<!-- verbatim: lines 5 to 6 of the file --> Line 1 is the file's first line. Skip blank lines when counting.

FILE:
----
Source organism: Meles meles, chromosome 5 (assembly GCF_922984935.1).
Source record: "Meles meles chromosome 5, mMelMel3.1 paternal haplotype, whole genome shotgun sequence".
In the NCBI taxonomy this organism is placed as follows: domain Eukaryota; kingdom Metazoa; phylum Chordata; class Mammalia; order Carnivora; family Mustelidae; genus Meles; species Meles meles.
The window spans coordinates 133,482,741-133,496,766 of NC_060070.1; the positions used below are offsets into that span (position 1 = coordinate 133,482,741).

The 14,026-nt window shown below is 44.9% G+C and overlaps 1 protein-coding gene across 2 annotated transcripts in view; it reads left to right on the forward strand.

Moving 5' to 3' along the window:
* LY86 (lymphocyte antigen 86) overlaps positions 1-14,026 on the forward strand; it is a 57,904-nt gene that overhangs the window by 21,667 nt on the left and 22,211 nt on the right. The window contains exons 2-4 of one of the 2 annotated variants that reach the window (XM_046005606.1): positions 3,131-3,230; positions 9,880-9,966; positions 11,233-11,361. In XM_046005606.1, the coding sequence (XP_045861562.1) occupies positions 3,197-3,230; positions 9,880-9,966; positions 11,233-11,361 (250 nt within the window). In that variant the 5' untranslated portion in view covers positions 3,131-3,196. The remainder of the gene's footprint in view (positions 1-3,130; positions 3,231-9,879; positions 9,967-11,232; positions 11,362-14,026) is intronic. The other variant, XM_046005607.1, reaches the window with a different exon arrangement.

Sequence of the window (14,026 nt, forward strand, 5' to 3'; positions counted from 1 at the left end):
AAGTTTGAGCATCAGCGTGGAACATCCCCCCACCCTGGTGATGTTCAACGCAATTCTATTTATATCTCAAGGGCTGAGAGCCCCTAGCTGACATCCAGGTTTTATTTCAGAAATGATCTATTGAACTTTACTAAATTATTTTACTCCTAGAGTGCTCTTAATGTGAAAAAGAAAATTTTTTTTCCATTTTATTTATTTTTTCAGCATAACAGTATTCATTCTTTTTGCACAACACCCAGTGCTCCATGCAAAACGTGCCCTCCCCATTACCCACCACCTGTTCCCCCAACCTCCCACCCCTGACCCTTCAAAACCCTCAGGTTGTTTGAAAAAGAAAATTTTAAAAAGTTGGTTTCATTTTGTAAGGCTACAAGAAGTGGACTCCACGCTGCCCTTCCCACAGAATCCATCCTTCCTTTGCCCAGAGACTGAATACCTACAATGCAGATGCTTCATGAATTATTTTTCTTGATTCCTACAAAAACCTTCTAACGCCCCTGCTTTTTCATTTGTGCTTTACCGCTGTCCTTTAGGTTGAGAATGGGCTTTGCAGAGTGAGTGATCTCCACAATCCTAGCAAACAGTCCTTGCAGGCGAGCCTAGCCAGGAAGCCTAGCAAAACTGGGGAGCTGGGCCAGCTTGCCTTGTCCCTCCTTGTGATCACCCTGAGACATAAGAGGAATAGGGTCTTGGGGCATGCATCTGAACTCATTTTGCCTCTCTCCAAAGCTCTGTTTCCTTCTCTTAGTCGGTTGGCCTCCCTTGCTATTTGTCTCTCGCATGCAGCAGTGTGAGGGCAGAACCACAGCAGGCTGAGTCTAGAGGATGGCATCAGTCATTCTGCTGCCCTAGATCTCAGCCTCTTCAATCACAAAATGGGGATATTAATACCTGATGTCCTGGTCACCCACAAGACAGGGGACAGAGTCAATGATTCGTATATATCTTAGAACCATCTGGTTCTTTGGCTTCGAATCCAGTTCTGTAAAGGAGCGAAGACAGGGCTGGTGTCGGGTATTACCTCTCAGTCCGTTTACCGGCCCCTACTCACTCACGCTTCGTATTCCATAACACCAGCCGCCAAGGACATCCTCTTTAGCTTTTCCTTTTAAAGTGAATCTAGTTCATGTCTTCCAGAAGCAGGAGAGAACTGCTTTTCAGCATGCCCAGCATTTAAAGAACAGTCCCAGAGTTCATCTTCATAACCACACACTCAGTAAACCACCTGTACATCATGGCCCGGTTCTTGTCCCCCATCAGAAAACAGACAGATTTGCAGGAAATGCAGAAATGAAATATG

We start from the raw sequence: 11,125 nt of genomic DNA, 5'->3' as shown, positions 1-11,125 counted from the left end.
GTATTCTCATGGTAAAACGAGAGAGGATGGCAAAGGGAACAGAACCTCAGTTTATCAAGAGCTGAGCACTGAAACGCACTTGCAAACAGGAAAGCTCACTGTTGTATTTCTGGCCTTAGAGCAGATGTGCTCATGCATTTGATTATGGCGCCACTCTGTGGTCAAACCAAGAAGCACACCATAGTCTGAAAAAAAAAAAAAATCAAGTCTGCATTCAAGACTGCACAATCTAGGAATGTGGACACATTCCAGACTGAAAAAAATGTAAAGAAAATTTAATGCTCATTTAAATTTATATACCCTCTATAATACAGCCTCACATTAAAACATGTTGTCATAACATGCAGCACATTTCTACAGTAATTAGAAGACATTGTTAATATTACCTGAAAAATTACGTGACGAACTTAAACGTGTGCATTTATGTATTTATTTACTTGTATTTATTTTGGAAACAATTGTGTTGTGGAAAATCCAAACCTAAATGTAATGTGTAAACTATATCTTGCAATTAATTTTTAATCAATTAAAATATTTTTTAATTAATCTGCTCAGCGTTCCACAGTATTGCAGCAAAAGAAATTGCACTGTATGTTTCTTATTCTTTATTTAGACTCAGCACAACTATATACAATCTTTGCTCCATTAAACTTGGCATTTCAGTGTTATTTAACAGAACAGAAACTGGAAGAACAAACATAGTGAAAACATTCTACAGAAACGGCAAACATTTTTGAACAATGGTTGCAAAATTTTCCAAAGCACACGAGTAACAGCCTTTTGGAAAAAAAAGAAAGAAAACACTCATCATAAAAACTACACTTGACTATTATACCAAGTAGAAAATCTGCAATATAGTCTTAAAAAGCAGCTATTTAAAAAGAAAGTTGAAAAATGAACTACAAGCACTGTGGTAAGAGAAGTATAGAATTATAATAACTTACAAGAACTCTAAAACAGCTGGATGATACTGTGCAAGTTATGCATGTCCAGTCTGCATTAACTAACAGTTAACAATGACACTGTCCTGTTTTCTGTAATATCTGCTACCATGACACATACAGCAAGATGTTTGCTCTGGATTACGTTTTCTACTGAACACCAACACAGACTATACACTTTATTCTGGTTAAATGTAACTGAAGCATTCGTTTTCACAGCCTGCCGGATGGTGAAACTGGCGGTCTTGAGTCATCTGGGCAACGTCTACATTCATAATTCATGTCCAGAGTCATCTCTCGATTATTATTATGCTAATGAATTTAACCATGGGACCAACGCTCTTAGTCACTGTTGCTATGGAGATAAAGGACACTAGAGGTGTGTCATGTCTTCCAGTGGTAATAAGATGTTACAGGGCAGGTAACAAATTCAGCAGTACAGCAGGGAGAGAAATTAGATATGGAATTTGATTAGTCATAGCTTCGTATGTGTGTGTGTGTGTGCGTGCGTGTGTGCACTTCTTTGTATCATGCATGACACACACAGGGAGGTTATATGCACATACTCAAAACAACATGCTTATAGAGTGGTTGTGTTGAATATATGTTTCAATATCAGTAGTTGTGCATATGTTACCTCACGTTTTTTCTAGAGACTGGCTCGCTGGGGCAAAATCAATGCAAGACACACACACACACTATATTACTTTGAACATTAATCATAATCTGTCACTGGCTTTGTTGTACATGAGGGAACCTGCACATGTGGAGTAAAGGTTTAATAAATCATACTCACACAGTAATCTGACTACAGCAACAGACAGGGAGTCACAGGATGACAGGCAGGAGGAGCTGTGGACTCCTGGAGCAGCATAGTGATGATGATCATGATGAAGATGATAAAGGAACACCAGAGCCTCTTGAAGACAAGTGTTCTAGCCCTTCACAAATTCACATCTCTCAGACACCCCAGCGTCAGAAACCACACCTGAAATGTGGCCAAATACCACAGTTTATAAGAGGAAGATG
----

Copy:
The 14,026-nt window shown below is 44.9% G+C and overlaps 1 protein-coding gene across 2 annotated transcripts in view; it reads left to right on the forward strand.

Moving 5' to 3' along the window: